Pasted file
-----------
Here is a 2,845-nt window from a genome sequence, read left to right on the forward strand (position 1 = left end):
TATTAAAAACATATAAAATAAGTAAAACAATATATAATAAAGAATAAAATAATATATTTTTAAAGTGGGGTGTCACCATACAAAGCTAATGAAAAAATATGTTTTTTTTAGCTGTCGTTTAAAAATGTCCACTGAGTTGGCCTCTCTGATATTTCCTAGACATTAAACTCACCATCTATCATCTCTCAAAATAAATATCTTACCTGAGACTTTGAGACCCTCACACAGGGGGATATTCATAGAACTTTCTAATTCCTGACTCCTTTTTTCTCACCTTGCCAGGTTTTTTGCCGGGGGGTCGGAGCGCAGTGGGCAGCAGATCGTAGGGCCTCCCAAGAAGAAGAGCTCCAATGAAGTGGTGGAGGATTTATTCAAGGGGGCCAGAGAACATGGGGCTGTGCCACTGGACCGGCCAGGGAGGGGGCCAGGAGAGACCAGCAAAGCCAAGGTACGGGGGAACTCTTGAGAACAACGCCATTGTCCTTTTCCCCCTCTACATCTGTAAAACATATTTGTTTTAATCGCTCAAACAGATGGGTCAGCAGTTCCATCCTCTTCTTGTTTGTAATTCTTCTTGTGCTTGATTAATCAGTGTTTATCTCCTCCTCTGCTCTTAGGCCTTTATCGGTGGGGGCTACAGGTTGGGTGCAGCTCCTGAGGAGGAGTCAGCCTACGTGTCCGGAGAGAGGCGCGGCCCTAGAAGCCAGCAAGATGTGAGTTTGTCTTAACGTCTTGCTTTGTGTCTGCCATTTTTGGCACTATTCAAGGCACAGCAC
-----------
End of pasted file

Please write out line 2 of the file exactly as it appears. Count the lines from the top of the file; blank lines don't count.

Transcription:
TATTAAAAACATATAAAATAAGTAAAACAATATATAATAAAGAATAAAATAATATATTTTTAAAGTGGGGTGTCACCATACAAAGCTAATGAAAAAATATGTTTTTTTTAGCTGTCGTTTAAAAATGTCCACTGAGTTGGCCTCTCTGATATTTCCTAGACATTAAACTCACCATCTATCATCTCTCAAAATAAATATCTTACCTGAGACTTTGAGACCCTCACACAGGGGGATATTCATAGAACTTTCTAATTCCTGACTCCTTTTTTCTCACCTTGCCAGGTTTTTTGCCGGGGGGTCGGAGCGCAGTGGGCAGCAGATCGTAGGGCCTCCCAAGAAGAAGAGCTCCAATGAAGTGGTGGAGGATTTATTCAAGGGGGCCAGAGAACATGGGGCTGTGCCACTGGACCGGCCAGGGAGGGGGCCAGGAGAGACCAGCAAAGCCAAGGTACGGGGGAACTCTTGAGAACAACGCCATTGTCCTTTTCCCCCTCTACATCTGTAAAACATATTTGTTTTAATCGCTCAAACAGATGGGTCAGCAGTTCCATCCTCTTCTTGTTTGTAATTCTTCTTGTGCTTGATTAATCAGTGTTTATCTCCTCCTCTGCTCTTAGGCCTTTATCGGTGGGGGCTACAGGTTGGGTGCAGCTCCTGAGGAGGAGTCAGCCTACGTGTCCGGAGAGAGGCGCGGCCCTAGAAGCCAGCAAGATGTGAGTTTGTCTTAACGTCTTGCTTTGTGTCTGCCATTTTTGGCACTATTCAAGGCACAGCAC